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Four Ways to Maintain Focus in Troubled Times
For the rest of the September 2001 issue of CRM magazine please click here
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Clear away the rubble and wipe away the carnage that has occurred recently in the online retailing space, and what you'll find is a medium that can still serve as a highly effective method of driving revenue and reaching new and existing customer audiences. The bottom line is that online retailing and e-business isn't going away despite some of the doom and gloom predictions we have become accustomed to hearing. The benefits--to both customers and companies--of online channel experiences are just too great.

Many online retailers have failed to date because they lost sight of what makes a business successful--the establishment of a sound business model, a compelling value proposition, and a strong focus on customer-driven marketing strategies. As the economy continues to struggle, there are four basic guiding principles for developing or enhancing an effective online retailing business that companies need to remember to ensure ongoing profitability.

1. Focus First on Existing Customers

Sometimes companies and their marketing departments try so hard to attract new customers to their e-business initiative that they simply overlook the best resource, their current traditional customers. Companies should look to develop a deliberate strategy to migrate customer interactions from traditional channels to e-channels--to both ensure that their major technology investments are maximized and that the added-value strengths of the e-business are experienced by the broadest set of customers.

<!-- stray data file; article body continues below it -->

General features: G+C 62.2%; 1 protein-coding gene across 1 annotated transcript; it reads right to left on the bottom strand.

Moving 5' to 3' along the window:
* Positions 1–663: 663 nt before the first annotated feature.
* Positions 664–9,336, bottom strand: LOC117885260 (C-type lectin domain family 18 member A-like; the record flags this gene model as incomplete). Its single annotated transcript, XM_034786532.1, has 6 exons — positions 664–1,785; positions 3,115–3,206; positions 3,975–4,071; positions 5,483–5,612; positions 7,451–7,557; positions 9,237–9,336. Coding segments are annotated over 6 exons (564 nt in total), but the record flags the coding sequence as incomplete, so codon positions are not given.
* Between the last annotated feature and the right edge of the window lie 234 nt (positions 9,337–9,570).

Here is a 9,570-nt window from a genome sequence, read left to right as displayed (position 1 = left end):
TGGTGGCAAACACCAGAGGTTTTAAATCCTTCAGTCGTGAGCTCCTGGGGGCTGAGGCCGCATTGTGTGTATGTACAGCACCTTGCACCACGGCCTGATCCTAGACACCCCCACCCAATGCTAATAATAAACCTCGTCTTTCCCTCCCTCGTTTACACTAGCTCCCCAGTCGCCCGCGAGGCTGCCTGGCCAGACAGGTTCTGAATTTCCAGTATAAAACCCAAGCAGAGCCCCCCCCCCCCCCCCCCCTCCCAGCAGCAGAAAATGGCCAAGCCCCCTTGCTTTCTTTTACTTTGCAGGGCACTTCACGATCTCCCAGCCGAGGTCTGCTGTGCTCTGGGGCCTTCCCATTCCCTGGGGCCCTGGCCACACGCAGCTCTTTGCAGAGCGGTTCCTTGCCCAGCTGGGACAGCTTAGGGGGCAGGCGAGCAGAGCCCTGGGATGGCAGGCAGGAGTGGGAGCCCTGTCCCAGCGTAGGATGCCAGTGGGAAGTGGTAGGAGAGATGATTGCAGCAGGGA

The key is to first introduce the channel to customers at a variety of touchpoints and then offer a compelling value proposition at that introduction in order to generate interest. Installing kiosks at retail outlets that offer broader selections introduces a Web site to traditional shoppers while providing a compelling reason to explore. On-hold messages can direct waiting callers to web-based capabilities at a time when self-service might be most appealing. Telephone customer service reps can mention online reference materials and then follow-up with callers via e-mail, including links to richer information related to the caller's request. Although few customers will ever adopt an entirely online relationship, with the right efforts, many customers can benefit from e-based experiences.

2. Prioritize Prospects

Just a little more than one year ago, a very common misconception was that site traffic equaled profitability. Whether it would ultimately come in the form of advertising dollars or e-commerce sales, many marketing strategies were developed with the singular goal of driving traffic to a site. Clearly, the past year has taught us otherwise. While many companies were forced to shut down operations, the ones that did survive the dot com carnage have learned the important lesson that the overall marketing strategy for an e-business needs to encompass more than just driving traffic to a site.

strategies--and investment analysts--are now focused on a longer term view, with companies looking more discerningly at prospects. This is especially true where expensive incentives - free shipping, deep discounts, etc.--are required for trial. By keeping lifetime value top-of-mind, and creating a marketing strategy that drives customers instead of visitors, a solid foundation for a profitable e-business is established.

3. Create Value Based on Customer Needs